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Head of Ho‘ike Kaua‘i Community Television steps down after 22 years

LIHU‘E — After 22 years at the helm of Kaua‘i’s sole community TV station, J Robertson is stepping down as managing director of Ho‘ike Kaua‘i Community Television.

Born and raised in Los Angeles, Robertson never planned on running a television station. Instead, his dream was to be a professional baseball player — a dream that would lead him to pitch for California State University, Northridge.

The team won the NCAA Division 2 championship Robertson’s freshman year. By the next season, Robertson gained the attention of a particularly passionate fan from Ecuador, Jose Freire.

“We bought him a trash can, gave him a broken bat and a cowbell,” Robertson said. “He tortured every visiting team. He sat right out their dugout, beat the crap out of that trash can, rang the bell every time we did something good. Every time they do something bad or make an error, he starts heckling them and razzing them, calling them names.”

As Robertson’s graduation neared, he found that Jose wasn’t just a fan of Northridge baseball. He also had connections with the owner of Emelec, an Ecuadorian baseball team — and Emelec wanted Robertson to play.

“When my senior year came, he asked me if I wanted to go to Ecuador to be a baseball star,” he said. “I was like, what? I was telling him, ‘That’s crazy, that’s stupid, that’s, that’s — no.’ He says, ‘Well, think about it.’ I woke up probably about 2:30, 3 o’clock in the morning and go, ‘Jeez — I wonder if it’s too soon to call him.’ So I called him and got my passport, got a special visa arranged and flew down to Guayaquil.”

Robertson would spend two years in Ecuador playing for Emelec before a request from his father brought him to the Aloha state.

Robertson’s dad, an avid sailor, had traveled from California to Hawai‘i on his sailboat, exploring island after island. But by the time he reached Honolulu, the elder Robertson had grown tired of sailing, instead asking J to fly out to take the boat.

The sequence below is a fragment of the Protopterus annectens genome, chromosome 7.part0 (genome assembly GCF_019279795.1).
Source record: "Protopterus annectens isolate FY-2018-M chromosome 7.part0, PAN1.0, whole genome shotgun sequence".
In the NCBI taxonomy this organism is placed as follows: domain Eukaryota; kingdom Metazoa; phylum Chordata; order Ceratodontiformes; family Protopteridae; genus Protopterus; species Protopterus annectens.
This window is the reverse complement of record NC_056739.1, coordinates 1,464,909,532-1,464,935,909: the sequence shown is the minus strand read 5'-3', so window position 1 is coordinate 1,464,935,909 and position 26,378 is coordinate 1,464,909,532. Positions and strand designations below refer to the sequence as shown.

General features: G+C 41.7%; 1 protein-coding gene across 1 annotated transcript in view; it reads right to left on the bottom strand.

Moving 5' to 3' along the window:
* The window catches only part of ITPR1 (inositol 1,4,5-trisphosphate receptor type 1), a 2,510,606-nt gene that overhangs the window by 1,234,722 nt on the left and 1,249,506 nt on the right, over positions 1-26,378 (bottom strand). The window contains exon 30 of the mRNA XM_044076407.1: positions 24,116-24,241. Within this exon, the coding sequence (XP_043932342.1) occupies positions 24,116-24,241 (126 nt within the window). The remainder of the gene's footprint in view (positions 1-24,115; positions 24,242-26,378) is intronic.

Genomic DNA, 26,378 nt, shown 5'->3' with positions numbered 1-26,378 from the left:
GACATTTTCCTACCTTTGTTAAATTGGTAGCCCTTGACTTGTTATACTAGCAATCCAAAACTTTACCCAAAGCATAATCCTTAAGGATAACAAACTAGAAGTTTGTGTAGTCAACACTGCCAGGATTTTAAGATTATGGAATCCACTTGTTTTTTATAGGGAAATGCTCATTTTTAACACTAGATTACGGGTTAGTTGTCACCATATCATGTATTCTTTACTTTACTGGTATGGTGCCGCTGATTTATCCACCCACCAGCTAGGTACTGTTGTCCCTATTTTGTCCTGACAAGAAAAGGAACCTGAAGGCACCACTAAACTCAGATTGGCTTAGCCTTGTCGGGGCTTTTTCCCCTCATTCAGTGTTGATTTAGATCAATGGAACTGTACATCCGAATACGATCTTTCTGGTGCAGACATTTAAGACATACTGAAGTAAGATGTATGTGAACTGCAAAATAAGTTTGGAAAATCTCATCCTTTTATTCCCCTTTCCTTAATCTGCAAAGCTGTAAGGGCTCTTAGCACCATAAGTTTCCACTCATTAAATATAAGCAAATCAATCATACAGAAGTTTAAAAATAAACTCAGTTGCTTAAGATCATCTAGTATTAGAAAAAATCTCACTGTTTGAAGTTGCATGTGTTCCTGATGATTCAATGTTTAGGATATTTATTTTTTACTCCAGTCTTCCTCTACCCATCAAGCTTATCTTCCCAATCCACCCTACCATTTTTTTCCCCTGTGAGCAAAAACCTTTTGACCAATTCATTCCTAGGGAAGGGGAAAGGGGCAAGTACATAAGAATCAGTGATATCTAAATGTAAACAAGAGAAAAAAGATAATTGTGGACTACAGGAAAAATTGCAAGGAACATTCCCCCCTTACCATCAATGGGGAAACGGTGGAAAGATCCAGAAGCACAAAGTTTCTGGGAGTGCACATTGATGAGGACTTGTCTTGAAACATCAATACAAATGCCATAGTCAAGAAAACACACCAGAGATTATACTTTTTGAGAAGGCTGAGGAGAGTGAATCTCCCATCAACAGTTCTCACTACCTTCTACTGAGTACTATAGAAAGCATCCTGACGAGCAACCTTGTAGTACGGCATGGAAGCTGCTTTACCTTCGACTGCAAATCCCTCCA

“I said, ‘OK, I’ll come, but I will sail the boat back,’” Robertson said. “‘I don’t want to be in Hawai‘i. I don’t like Hawai‘i. I’ve been to South America. Hawai‘i is too bastardized. They’ve commercialized everything, they sold all their beaches, they have nothing but hotels and tourism, and I’m not really interested in being there. So I’ll fly out there on the condition that we leave within a day.’”

After two failed attempts to sail out — the latter of which snapped the boat’s rigging — Robertson’s father eventually flew back to the mainland, leaving J in Honolulu with the broken sailboat.

However, when Robertson was in college, several of his friends had moved to Kaua‘i from California. Remembering this, Robertson repaired his father’s boat, gathered a crew and sailed to the Garden Island — where he’s stayed ever since.

“The funny thing is at the time, I said, ‘Well, I’m not permanently here,’” he said. “‘But I’m here until I find a better place to live.’ And in 47 years, I haven’t found a better place to live.”

Robertson bounced around professions in Kaua‘i, working as a teacher, then a sports radio announcer, then a sales manager before becoming managing director of Ho‘ike in 2000.

During his tenure, Robertson facilitated the station’s move from analog to digital production, expanding both Ho‘ike’s reach and ability to serve the community.

“Ninety programs would go in the inventory,” he said. “Now we’ve got thousands in there. We also are streaming both of our channels — we have video on demand, so anybody can go online and look us up. We’re on Roku TV, we’re on Apple TV — so you could go to the Apple store and get the Ho‘ike app, and you’ve got it. So we’ve really done a lot of amazing technological advancement for the people of Kaua‘i.”

Robertson noted that one of his favorite accomplishments came in 2005, when a production on the Lights on Rice Street parade won Ho‘ike a national award at the ACM National Conference.

“We are honored and recognized nationally, and I take great pride in that,” he said. “We have a national reputation for a little tiny island.”

Still, Robertson added that, above all else, providing a valued community service comes first.

“I think gaining national recognition is one of those big things, but I think the most important thing is giving people a voice,” he said.

“I can’t begin to tell you all the people that have come here and used our open mic or community camera about issues that are really important to them — I mean, from their heart and soul. So, how do they get that out to people? How do they develop that? How do they get alliances? How do they collaborate with somebody else? This is the way.”

As for what’s next, Robertson says he expects to take things slower.

“I think it’s time to just chill,” he said. “I’m looking forward to doing nothing.”

People interested in applying for managing director of Ho‘ike can learn more at www.hoike.org.

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Jackson Healy, reporter, can be reached at 808-245-0427 or jhealy@thegardenisland.com.
Source: The Garden Island

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